• United States

Regulators and politicians get into a spin about VoIP

Aug 18, 20044 mins

* VoIP and the question of regulation

We’ve just published the dates of our next VoIP Technology Tour – be sure keep your calendar free in September, as we’ll be at a city near you with this hot event. The dates and locations can be found at the link below.

If you were at any of the VoIP tours this past season, you’ll know that it was a packed-out event where we discussed everything from VoIP vendor selection, testing, deployment, and service regulation. We’re excited to be taking this tour on the road again, this time moderated by Robin Gareiss, chief research officer at Nemertes Research. Robin will be joined by speakers from Qwest, ShorTel and Visual Networks.

You can check out more about the tour here:

Before we kick off the tour, I want to highlight some of the issues surrounding VoIP that will perhaps spark some discussion here and at the event. First, let’s try and tackle the issue of VoIP regulation.

The question of whether VoIP should be considered a telephone service and thus subject to the same taxes and regulations as regular phone services is a hot-button issue among federal and state legislators, and carriers. On the one hand, many believe that regulators should continue with its “light touch” approach to Internet-related legislation, which would make it easier for the industry to produce innovative products and services. On the other, federal law enforcement agencies, such as the Department of Justice, are urging lawmakers to require IP telephony service providers comply with the same law enforcement requirements as regular telephone services.

FCC Chairman Michael Powell wants state regulators to take the same stance as federal in adopting a light-touch approach with VoIP. At an event with Silicon Valley entrepreneurs and venture capitalists in July, he said regulators would do the nation a “disservice” if they tried to “chop the Internet into 51 pieces and every state is allowed to regulate economically any way it chooses.”

However, some telecom carriers see it differently, particularly carriers in rural states whose budgets are largely supported by access fees that are payable by telecom operators that use part their networks to carry calls. They say that VoIP providers should not be prevented from paying such access fees where necessary.

Another area of contention is wiretapping regulations. The FCC early this month voted to exam the policies needed to ensure that VoIP providers comply with the 1994 Communications Assistance for Law Enforcement Act (CALEA), which allows enforcement agencies to listen in on telephone conversations. The inclusion of VoIP services in the law has drawn criticism from Sen. John Sununu (R-N.H.).  At a hearing of the Senate Commerce, Science and Transportation Committee in June, he questioned why the Justice Department wanted CALEA rules to apply to VoIP services, but not most instant message, e-mail or P2P services.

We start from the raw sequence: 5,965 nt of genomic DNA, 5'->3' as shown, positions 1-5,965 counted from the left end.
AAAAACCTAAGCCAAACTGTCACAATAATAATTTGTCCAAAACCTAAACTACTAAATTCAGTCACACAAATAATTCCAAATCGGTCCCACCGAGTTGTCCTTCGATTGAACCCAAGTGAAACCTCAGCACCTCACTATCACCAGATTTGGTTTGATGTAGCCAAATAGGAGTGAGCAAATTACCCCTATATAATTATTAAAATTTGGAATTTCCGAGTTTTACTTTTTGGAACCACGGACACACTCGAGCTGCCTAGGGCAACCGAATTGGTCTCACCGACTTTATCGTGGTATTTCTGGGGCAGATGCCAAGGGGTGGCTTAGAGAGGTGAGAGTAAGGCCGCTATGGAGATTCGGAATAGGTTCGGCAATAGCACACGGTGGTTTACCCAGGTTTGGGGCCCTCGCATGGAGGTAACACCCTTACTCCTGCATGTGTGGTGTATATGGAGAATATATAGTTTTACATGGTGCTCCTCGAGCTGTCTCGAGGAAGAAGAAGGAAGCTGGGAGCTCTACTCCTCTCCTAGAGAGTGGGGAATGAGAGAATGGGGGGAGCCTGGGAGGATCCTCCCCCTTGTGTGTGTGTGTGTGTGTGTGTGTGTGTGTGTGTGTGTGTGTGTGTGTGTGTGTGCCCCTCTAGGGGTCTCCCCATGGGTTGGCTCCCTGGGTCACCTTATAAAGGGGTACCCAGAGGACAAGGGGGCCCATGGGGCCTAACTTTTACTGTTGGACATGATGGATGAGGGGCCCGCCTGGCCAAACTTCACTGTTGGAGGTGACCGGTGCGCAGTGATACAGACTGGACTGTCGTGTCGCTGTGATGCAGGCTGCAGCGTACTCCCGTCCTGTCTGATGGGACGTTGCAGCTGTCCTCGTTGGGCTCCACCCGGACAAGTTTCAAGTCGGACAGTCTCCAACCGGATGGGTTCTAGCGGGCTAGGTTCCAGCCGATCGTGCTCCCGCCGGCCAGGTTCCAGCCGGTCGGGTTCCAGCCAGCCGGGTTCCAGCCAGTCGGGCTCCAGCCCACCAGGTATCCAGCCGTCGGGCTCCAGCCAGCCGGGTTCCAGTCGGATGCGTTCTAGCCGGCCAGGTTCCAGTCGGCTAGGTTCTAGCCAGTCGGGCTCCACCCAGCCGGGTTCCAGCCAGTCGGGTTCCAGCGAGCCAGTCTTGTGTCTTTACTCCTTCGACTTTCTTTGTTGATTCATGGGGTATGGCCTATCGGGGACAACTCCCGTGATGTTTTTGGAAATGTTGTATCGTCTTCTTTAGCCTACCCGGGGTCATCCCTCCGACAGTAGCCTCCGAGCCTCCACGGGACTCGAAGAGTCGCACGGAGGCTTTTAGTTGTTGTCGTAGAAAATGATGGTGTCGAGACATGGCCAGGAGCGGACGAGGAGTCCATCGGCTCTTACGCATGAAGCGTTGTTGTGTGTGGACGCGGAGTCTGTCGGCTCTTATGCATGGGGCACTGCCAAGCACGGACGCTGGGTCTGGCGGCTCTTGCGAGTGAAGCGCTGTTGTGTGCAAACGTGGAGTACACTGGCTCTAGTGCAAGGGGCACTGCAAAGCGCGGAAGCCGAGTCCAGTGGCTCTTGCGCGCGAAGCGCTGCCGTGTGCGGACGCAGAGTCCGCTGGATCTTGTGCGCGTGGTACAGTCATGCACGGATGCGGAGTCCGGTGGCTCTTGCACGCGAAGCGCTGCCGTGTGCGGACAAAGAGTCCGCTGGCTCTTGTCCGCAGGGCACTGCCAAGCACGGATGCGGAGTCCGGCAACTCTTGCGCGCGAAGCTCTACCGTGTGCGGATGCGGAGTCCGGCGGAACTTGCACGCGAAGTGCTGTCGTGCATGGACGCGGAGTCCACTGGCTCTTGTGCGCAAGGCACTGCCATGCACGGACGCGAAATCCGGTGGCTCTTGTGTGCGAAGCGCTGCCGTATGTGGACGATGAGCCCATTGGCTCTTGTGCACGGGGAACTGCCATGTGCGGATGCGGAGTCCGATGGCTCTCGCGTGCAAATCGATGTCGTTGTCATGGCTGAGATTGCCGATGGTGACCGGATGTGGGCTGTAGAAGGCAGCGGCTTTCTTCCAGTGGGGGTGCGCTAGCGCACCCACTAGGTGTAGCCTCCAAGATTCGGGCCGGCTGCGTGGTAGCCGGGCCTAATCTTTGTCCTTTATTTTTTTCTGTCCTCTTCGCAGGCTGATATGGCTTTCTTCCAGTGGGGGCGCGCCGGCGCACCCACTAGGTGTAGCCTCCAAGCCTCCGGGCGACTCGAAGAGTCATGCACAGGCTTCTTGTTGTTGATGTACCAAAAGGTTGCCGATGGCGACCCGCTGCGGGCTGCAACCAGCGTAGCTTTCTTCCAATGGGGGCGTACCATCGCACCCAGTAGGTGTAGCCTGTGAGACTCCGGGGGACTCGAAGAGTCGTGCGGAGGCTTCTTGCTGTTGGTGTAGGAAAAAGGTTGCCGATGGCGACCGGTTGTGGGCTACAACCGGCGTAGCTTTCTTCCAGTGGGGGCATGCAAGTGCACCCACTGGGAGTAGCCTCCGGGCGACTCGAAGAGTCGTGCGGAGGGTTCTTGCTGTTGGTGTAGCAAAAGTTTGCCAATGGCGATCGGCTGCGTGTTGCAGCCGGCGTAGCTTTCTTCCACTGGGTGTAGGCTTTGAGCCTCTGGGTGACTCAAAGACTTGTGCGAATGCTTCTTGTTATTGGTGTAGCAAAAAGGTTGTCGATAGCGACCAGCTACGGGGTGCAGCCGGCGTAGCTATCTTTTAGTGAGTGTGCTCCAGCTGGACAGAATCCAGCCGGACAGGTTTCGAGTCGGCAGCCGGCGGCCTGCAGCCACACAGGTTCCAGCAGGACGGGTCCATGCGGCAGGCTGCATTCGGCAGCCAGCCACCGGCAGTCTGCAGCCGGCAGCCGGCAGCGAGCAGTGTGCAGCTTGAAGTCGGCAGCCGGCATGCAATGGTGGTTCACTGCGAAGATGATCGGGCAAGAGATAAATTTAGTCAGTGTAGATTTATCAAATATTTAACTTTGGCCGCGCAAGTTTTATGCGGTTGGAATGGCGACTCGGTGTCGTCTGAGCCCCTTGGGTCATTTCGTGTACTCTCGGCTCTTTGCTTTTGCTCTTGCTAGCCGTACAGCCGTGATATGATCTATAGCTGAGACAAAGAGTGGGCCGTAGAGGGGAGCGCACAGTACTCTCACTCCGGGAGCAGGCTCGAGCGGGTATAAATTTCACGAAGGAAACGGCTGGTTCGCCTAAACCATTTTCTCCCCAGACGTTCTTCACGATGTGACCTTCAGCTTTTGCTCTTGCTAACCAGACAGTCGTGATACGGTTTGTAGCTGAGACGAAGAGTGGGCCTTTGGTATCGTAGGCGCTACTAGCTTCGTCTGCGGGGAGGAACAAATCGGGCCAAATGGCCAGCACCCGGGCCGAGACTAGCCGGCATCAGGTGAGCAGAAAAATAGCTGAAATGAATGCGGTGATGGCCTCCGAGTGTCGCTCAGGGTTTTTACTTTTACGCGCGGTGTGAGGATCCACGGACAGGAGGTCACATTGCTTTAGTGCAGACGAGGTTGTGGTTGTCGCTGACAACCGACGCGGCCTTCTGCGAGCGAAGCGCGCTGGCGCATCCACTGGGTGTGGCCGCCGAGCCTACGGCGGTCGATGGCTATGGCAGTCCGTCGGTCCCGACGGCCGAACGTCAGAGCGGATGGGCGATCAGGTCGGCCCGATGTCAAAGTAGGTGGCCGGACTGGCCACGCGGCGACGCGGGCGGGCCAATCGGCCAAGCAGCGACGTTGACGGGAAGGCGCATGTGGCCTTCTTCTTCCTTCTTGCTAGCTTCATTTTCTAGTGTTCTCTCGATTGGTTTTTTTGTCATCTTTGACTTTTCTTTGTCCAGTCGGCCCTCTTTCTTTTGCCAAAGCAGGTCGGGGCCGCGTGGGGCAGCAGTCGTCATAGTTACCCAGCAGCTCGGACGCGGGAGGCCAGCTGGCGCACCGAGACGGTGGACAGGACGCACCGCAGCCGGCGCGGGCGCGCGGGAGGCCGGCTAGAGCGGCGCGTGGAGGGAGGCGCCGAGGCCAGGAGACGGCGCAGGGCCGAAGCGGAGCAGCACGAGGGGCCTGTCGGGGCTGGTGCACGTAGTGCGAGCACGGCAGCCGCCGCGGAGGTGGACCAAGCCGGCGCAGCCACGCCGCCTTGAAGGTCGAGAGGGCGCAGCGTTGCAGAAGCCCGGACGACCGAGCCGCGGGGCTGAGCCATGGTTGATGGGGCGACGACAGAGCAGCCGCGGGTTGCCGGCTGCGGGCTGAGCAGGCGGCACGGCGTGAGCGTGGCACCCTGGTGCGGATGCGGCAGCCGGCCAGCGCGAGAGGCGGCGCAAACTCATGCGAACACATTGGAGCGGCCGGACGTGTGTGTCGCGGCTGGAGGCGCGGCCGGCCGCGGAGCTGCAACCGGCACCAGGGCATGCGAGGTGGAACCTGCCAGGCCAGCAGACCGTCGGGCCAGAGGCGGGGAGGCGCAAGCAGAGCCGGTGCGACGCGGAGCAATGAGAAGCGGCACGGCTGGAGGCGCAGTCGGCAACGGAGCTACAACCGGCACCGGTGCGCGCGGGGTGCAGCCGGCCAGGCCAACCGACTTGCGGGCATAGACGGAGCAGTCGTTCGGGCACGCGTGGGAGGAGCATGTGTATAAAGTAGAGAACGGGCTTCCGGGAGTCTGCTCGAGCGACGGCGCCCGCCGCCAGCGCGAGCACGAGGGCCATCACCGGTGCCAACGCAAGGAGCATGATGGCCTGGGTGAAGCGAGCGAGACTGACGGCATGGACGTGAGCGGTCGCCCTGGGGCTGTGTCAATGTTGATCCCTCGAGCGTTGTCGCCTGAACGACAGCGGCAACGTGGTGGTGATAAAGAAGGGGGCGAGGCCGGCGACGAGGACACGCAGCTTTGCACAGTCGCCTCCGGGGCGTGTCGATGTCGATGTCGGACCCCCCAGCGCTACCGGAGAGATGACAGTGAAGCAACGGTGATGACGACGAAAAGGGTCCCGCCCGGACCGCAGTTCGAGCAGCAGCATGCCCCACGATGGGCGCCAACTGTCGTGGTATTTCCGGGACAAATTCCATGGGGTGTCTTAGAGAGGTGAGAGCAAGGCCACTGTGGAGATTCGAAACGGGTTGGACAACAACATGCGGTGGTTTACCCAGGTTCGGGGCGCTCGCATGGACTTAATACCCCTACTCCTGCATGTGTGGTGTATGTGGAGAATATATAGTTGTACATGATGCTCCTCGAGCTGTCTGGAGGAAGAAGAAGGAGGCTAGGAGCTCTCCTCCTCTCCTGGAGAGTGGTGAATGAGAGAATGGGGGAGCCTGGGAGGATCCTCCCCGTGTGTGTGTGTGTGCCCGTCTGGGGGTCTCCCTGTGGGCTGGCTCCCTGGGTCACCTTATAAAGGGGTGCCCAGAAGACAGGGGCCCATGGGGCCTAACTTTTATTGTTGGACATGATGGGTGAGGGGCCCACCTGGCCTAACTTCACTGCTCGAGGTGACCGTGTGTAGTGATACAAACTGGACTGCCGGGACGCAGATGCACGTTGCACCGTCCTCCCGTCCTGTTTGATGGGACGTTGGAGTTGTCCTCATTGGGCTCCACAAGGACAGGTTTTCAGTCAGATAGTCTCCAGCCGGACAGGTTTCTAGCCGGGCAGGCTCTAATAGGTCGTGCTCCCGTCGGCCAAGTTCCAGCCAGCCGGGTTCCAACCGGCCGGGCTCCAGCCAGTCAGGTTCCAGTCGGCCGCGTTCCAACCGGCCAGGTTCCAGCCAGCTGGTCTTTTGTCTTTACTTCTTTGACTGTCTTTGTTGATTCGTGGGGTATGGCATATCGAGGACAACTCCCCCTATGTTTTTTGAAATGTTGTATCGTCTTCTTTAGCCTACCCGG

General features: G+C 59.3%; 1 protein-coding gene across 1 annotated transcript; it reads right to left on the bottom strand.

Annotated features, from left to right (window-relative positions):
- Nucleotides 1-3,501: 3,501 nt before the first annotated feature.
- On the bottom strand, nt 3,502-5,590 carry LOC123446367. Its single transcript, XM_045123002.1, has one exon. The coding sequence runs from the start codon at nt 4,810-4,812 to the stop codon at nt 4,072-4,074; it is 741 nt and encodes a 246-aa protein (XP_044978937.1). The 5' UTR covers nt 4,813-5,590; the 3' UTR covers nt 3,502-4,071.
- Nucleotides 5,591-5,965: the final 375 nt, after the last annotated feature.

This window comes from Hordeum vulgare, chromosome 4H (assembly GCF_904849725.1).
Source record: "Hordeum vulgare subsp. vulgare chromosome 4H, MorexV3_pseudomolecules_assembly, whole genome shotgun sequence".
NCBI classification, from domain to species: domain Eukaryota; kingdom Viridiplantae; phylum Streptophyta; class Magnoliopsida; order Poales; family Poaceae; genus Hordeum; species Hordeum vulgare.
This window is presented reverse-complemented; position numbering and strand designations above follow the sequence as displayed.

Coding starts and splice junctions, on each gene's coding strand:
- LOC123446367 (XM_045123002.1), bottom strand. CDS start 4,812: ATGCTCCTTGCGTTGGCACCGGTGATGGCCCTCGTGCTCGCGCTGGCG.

Sununu is sponsoring the VoIP Regulatory Freedom Act of 2004, which would exempt VoIP services from wiretapping regulation. He argues that law enforcement agencies have other methods of tracking ‘Net communications, including court orders requiring Internet companies to release communications to the police.

Another bill called the Advanced Internet Communications Services Act of 2004, was introduced last month to harmonize the needs of all parties. It calls for VoIP services to fall into a new category of telecom services in which providers would have to offer universal service funding, maintain E-911 services and pay carrier access fees, without having to meet any of the other regular telecoms regulations that could hamstring innovation in this sector.

We’ll take a look at some of the other VoIP issues in another newsletter.


Network World Technology Tour: VoIP

Sept. 14-29, at a city near you

For corporate executives, VoIP raises expectations and fears that impact every corner of the enterprise. Data. Budgets. Users. Technology.Convergence. And so in support of IT executives who must meet every challenge, Network World presents a crucial new Technology Tour event.

Claim one of the limited number of complimentary seats at this high-demand event and you’ll learn how to plan, configure, troubleshoot, and leverage your VoIP infrastructure in ways that please CEOs, CTOs, CFOs and everyone who reports to them.

For more information and to register: